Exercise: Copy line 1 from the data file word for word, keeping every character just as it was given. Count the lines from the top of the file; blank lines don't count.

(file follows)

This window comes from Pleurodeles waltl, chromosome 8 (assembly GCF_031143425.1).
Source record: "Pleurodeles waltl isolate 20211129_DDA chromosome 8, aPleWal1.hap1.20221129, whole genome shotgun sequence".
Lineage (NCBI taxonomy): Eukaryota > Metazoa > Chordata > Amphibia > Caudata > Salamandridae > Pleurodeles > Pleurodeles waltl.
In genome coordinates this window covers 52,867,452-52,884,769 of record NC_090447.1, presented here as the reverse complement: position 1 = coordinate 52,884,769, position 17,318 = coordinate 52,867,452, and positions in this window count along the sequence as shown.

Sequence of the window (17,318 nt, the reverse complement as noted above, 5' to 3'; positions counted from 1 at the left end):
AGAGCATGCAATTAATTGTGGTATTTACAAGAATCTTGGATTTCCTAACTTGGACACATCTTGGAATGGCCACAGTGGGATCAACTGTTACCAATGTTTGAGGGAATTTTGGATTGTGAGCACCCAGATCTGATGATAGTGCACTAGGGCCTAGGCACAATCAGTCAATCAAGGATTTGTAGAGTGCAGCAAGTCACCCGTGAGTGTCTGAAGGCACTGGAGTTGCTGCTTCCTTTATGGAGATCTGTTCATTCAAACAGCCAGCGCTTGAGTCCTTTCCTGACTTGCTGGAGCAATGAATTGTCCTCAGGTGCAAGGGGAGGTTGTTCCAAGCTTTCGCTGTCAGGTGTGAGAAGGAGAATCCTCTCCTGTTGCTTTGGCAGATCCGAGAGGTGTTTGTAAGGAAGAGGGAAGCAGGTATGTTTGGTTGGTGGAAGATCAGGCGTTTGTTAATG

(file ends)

This window comes from Pleurodeles waltl, chromosome 8 (assembly GCF_031143425.1).